I am buried in seafood lightly lacquered in brown sauce and heaped high upon thin, crispy, chow mein-like wheat noodles. Dramatic shapes and angles collide at random: ribbed, mandoline-cut carrots; bushy, halved broccoli florets; round-edge button mushrooms; thick scallop wheels; tubular squid strips curled and scored with a crosshatch pattern; green-lipped mussel shells protruding with their soft cargo like miniature versions of docked, open-domed alien spacecraft.
Textures predictably contrast from chewy (mussels and imitation crab) to chewier (squid) to lobster-like (prawns) to buttery (scallops) to fibrously crisp (veggies) to full-on crunchy (the hard noodles). Hoisin sauce adds a faint sweetness and touch of mud coloring to a chicken stock's foundational flavoring and opaque sheen.
Nothing is too sticky, too cloying or too airport-kiosk-stir-fry-esque. There's no MSG to counterfeit the umami, and for a brown-sauce dish stocked with so much seafood, it's remarkably light.
This, friends, is the Mi Xao Don Do Bien ($13.95) from Saigon Grill's 160-dish-deep menu, updated since last month's reopen in this former Subs & Such spot.
In December, after nearly 10 years at 31st Street and Colorado Avenue, Hui Jo wasn't able to renew her lease there. The chatty and abundantly sweet owner initially considered closing for good, and actually forfeited her liquor license (meaning no hooch currently). But it's clear that she and her equally charming 16-year-old son Andy, who's helped wait tables since he was a small boy, belong in the business.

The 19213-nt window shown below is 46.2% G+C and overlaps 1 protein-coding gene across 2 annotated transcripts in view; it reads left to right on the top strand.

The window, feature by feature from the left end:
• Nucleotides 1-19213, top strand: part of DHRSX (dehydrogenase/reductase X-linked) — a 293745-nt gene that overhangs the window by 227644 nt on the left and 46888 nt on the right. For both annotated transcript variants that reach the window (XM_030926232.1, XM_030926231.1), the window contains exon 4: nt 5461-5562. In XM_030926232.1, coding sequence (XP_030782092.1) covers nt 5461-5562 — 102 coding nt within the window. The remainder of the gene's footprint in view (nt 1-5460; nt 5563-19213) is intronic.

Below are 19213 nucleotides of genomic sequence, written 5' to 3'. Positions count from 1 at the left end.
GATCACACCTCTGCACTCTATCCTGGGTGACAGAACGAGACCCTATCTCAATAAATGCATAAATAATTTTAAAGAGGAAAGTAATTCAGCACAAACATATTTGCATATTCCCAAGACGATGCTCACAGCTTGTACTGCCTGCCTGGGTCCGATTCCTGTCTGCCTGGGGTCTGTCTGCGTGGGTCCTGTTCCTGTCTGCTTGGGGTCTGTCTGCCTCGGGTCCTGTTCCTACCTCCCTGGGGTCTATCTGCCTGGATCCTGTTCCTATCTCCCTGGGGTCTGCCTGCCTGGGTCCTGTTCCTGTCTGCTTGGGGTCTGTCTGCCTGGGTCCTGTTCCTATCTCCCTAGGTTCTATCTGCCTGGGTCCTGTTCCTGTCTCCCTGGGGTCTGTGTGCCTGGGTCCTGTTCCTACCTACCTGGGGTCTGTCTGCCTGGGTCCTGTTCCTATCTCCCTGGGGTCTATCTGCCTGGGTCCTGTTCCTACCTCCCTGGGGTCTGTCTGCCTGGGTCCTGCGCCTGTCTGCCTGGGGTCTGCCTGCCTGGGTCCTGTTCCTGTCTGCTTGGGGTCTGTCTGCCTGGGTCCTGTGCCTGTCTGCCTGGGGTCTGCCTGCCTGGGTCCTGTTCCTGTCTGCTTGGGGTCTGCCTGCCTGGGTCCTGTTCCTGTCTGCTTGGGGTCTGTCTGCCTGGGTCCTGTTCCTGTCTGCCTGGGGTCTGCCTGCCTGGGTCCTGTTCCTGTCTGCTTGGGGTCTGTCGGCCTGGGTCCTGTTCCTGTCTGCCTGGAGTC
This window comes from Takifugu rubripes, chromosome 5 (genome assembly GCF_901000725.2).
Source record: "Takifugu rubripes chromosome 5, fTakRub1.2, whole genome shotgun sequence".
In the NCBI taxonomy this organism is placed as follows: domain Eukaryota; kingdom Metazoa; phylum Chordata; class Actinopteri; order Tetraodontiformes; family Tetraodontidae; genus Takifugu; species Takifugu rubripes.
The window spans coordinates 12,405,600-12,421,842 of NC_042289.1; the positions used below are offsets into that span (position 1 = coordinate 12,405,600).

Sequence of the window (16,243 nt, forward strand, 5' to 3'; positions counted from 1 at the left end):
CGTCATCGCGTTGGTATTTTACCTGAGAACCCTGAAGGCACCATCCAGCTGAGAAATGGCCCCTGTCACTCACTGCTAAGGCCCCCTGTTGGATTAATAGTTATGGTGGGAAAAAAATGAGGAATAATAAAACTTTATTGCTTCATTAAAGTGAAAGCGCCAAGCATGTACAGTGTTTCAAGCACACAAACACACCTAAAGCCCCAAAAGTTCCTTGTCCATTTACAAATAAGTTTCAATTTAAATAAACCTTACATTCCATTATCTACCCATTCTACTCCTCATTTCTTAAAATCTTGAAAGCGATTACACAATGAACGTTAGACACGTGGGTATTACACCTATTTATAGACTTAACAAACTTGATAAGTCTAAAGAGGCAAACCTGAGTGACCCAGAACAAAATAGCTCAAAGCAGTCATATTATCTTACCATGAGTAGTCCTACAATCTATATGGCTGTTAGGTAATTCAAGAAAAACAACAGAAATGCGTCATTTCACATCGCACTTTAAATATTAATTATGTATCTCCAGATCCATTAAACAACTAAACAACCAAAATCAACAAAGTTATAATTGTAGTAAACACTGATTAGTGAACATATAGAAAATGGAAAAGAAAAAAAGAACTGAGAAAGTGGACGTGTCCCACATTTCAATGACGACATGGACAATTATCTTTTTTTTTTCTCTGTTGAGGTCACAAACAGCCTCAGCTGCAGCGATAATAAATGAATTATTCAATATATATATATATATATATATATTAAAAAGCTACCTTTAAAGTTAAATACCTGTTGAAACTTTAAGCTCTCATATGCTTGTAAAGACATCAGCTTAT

Faithful clientele seem to cross town partly for their wide smiles and playful banter. And the new digs do look great, with beautiful mother-of-pearl inlaid block prints adorning beige walls, and a 50-gallon fish tank and Maneki-neko (waving-cat figurine) brightening a front counter area.
But there are other "chef specialties" on the menu that make a compelling case to dine, irrespective of the warm staff. The roasted duck ($16.95/half, $28.95/whole), bathed in its own brown sauce, texturally fluctuates between crispy skin and sinuous meat with varying pockets of succulent fat, garnished with carrot strands and cilantro leaves.
Soups are also standouts: The egg drop and hot-and-sour (included with $5.95 to $6.25 lunch specials) are both much better than average. And the Mong Cua for two ($6.95), a viscous, clear, foamy broth thickened by egg flour, elegantly highlights the subtlety of grated white asparagus complemented by chopped white and green onions, shrimp and krab with a whisper of sesame oil in the finish.
For apps, porky, crisp, pan-seared pot stickers (listed as fried dumplings, $4.95) and Vietnamese rice-paper-and-pork egg rolls (three for $6.25) served with wet lettuce leaves and cilantro for wrapping are both infallible.
The Mongolian Beef at lunch ($5.95) sports good wok's breath, ranking perfectly standard. We did, however, miss fresh mint and more generous peanuts on our shrimp and egg roll bun (rice noodle bowl, $8.95), which otherwise was fine in its fishy, nicely under-sweet nuoc cham sauce. That sauce is key to enlivening the Com Suon Nuong ($8.95), grill-striped pork chops that come with a brown-rice option.
Thai iced tea ($2.95) and Café Du Monde iced coffee ($3.50), again because of milder-than-most sweetness, surpass standard fare. And seeing as how most of Saigon Grill's menu does, there should be no concern for its vitality on the east side, its new lease on restaurant life.
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